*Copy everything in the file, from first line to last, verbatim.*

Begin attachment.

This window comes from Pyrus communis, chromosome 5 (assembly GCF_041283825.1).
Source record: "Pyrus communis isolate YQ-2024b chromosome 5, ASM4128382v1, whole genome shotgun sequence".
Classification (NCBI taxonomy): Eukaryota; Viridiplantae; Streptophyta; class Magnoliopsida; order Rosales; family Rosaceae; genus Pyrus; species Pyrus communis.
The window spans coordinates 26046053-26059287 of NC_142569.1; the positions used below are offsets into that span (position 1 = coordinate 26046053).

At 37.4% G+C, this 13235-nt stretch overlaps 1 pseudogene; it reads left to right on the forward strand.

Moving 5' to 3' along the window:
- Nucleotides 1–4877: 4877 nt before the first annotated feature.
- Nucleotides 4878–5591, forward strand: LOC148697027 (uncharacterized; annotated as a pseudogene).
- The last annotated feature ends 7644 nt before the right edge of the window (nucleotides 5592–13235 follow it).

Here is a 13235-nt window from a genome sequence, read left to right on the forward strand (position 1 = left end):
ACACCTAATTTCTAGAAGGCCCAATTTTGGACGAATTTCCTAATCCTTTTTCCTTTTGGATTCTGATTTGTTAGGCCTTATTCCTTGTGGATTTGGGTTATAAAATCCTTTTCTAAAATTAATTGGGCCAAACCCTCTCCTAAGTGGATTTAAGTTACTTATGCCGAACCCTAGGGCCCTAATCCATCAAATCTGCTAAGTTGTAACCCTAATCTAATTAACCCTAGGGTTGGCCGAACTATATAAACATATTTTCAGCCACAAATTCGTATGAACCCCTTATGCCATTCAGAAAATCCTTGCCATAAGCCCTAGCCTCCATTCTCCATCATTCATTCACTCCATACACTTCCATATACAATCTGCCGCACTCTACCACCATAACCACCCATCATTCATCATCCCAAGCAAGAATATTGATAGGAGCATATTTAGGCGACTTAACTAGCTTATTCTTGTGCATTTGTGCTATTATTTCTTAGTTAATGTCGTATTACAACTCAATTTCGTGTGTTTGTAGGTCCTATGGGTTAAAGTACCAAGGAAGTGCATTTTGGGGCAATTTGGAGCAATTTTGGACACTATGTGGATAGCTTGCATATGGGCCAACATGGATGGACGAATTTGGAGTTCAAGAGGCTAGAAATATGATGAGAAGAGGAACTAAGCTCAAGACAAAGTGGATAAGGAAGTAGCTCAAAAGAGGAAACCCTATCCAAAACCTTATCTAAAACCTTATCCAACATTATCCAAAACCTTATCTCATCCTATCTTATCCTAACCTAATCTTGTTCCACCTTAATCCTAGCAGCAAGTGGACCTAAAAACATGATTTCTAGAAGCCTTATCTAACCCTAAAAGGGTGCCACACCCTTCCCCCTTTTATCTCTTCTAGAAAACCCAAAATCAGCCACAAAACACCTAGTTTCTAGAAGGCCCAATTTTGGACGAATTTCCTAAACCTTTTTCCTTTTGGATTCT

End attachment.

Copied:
This window comes from Pyrus communis, chromosome 5 (assembly GCF_041283825.1).
Source record: "Pyrus communis isolate YQ-2024b chromosome 5, ASM4128382v1, whole genome shotgun sequence".
Classification (NCBI taxonomy): Eukaryota; Viridiplantae; Streptophyta; class Magnoliopsida; order Rosales; family Rosaceae; genus Pyrus; species Pyrus communis.
The window spans coordinates 26046053-26059287 of NC_142569.1; the positions used below are offsets into that span (position 1 = coordinate 26046053).

At 37.4% G+C, this 13235-nt stretch overlaps 1 pseudogene; it reads left to right on the forward strand.

Moving 5' to 3' along the window:
- Nucleotides 1–4877: 4877 nt before the first annotated feature.
- Nucleotides 4878–5591, forward strand: LOC148697027 (uncharacterized; annotated as a pseudogene).
- The last annotated feature ends 7644 nt before the right edge of the window (nucleotides 5592–13235 follow it).

Here is a 13235-nt window from a genome sequence, read left to right on the forward strand (position 1 = left end):
ACACCTAATTTCTAGAAGGCCCAATTTTGGACGAATTTCCTAATCCTTTTTCCTTTTGGATTCTGATTTGTTAGGCCTTATTCCTTGTGGATTTGGGTTATAAAATCCTTTTCTAAAATTAATTGGGCCAAACCCTCTCCTAAGTGGATTTAAGTTACTTATGCCGAACCCTAGGGCCCTAATCCATCAAATCTGCTAAGTTGTAACCCTAATCTAATTAACCCTAGGGTTGGCCGAACTATATAAACATATTTTCAGCCACAAATTCGTATGAACCCCTTATGCCATTCAGAAAATCCTTGCCATAAGCCCTAGCCTCCATTCTCCATCATTCATTCACTCCATACACTTCCATATACAATCTGCCGCACTCTACCACCATAACCACCCATCATTCATCATCCCAAGCAAGAATATTGATAGGAGCATATTTAGGCGACTTAACTAGCTTATTCTTGTGCATTTGTGCTATTATTTCTTAGTTAATGTCGTATTACAACTCAATTTCGTGTGTTTGTAGGTCCTATGGGTTAAAGTACCAAGGAAGTGCATTTTGGGGCAATTTGGAGCAATTTTGGACACTATGTGGATAGCTTGCATATGGGCCAACATGGATGGACGAATTTGGAGTTCAAGAGGCTAGAAATATGATGAGAAGAGGAACTAAGCTCAAGACAAAGTGGATAAGGAAGTAGCTCAAAAGAGGAAACCCTATCCAAAACCTTATCTAAAACCTTATCCAACATTATCCAAAACCTTATCTCATCCTATCTTATCCTAACCTAATCTTGTTCCACCTTAATCCTAGCAGCAAGTGGACCTAAAAACATGATTTCTAGAAGCCTTATCTAACCCTAAAAGGGTGCCACACCCTTCCCCCTTTTATCTCTTCTAGAAAACCCAAAATCAGCCACAAAACACCTAGTTTCTAGAAGGCCCAATTTTGGACGAATTTCCTAAACCTTTTTCCTTTTGGATTCT